A Data Breach has occurred when the legitimate owner or custodian of sensitive information verifies that it has been intentionally or accidentally compromised. The term data breach may also refer to when a party that isn’t explicitly approved to view or access another’s information is confirmed to have done so.
Data breaches are often intentional disclosures or theft of another party’s information by a hacker or an inside threat such as a disgruntled employee or whistleblower. Sometimes called data incidents, these events are known to involve personally identifiable information (PII) data, bankcard information, social security numbers, and medical records. Adversaries such as individuals, competitors, and foreign governments also carry out these attacks to obtain corporate or government proprietary secrets such as customer data, manufacturing processes, and programming source code.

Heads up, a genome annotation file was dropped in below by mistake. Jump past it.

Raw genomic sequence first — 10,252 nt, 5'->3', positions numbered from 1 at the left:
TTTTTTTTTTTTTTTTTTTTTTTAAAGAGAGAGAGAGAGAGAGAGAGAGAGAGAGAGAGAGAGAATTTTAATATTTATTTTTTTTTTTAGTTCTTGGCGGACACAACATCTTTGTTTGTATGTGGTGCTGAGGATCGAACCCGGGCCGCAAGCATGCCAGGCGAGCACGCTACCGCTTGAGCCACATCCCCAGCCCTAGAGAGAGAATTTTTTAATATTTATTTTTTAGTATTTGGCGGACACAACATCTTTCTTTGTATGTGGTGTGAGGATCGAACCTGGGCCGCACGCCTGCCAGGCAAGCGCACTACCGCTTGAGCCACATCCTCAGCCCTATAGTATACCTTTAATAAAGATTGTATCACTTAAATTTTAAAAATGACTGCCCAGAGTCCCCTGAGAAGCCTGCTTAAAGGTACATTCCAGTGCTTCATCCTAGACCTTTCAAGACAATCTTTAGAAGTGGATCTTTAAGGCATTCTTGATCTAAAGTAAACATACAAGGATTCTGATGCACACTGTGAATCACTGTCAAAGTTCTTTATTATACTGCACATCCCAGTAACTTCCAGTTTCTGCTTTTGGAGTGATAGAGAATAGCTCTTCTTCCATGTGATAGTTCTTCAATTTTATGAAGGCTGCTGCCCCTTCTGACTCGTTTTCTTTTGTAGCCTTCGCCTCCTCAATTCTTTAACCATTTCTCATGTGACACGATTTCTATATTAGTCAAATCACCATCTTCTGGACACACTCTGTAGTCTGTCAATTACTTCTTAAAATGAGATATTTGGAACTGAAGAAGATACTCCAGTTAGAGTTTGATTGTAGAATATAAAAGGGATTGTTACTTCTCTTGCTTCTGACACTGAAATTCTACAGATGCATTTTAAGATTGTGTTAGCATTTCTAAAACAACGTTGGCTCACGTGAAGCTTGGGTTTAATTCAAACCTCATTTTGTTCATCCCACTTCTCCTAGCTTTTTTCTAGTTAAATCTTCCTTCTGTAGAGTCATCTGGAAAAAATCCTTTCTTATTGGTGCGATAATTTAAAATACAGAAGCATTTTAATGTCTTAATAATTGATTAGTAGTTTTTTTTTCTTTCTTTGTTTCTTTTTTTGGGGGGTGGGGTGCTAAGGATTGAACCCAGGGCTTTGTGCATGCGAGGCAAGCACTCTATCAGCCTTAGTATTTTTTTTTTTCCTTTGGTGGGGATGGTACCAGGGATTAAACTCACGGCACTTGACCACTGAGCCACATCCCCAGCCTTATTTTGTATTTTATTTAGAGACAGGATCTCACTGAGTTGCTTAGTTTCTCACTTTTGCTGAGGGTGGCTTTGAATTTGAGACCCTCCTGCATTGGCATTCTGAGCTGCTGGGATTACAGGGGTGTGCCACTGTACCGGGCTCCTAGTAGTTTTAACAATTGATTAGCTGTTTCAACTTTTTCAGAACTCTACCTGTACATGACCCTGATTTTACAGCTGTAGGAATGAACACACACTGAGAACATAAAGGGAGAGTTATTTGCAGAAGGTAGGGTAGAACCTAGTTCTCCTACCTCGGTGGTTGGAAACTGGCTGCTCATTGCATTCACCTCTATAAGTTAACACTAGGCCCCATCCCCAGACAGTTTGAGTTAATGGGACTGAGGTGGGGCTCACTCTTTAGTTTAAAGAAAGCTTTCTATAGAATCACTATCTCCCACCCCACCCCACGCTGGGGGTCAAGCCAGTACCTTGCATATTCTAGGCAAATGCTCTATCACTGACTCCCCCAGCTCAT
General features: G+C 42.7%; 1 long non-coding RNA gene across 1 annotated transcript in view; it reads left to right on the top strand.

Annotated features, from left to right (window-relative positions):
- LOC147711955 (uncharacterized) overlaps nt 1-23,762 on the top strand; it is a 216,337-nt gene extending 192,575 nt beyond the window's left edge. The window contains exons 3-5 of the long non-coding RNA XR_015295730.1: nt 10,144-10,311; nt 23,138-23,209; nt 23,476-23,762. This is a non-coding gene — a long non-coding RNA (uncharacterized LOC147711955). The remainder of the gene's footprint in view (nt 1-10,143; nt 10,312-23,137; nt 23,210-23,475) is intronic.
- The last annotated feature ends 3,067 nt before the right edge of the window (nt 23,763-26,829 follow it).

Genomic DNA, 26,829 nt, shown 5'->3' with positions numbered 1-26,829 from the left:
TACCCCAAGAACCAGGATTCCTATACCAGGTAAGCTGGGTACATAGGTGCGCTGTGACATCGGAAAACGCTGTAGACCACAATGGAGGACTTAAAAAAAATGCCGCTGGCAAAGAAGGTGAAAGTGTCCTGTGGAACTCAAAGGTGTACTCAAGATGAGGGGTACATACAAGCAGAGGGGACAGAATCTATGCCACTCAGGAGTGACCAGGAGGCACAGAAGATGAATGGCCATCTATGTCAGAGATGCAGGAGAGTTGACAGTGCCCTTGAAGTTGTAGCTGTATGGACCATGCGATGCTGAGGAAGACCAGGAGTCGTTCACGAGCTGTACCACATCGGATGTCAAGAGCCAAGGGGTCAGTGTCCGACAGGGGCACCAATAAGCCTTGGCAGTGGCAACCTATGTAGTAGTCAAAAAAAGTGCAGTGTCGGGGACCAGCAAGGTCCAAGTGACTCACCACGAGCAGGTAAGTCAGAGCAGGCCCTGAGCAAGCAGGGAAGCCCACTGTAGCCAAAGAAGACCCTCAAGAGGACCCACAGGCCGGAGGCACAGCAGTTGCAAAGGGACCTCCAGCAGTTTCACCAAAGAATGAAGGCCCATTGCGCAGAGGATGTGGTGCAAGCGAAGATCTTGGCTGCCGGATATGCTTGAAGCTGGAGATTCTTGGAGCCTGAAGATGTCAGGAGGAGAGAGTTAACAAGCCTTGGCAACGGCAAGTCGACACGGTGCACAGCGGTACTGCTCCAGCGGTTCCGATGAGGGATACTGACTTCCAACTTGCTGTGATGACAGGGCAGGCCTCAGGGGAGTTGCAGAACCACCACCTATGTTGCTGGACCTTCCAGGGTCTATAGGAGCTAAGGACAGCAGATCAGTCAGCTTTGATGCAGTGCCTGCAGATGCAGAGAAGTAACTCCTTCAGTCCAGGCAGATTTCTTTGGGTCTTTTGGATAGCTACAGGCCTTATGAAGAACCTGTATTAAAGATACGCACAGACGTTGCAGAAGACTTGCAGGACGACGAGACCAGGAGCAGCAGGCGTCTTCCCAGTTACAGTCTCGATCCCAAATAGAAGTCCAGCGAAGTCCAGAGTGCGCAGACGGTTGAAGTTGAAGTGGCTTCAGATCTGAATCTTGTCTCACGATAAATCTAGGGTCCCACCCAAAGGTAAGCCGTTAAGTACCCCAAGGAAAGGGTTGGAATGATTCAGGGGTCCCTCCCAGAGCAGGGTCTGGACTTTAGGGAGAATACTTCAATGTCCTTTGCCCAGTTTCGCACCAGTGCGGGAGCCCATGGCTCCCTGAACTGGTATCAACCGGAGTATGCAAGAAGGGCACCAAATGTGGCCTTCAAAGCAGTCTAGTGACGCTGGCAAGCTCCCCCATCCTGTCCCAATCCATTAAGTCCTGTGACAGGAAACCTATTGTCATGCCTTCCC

Damage from data breaches is often not confined to the logged incident. If the fruits of a data breach spur additional fraud through the misuse of the lost information, or a threat to wellbeing of a company or government, the data’s legitimate owner or custodian may face civil or criminal fines.
“My bank suffered two major data breaches last year, so I think I’ll be packing up and taking my business elsewhere. The risk is just too big to stay with them.”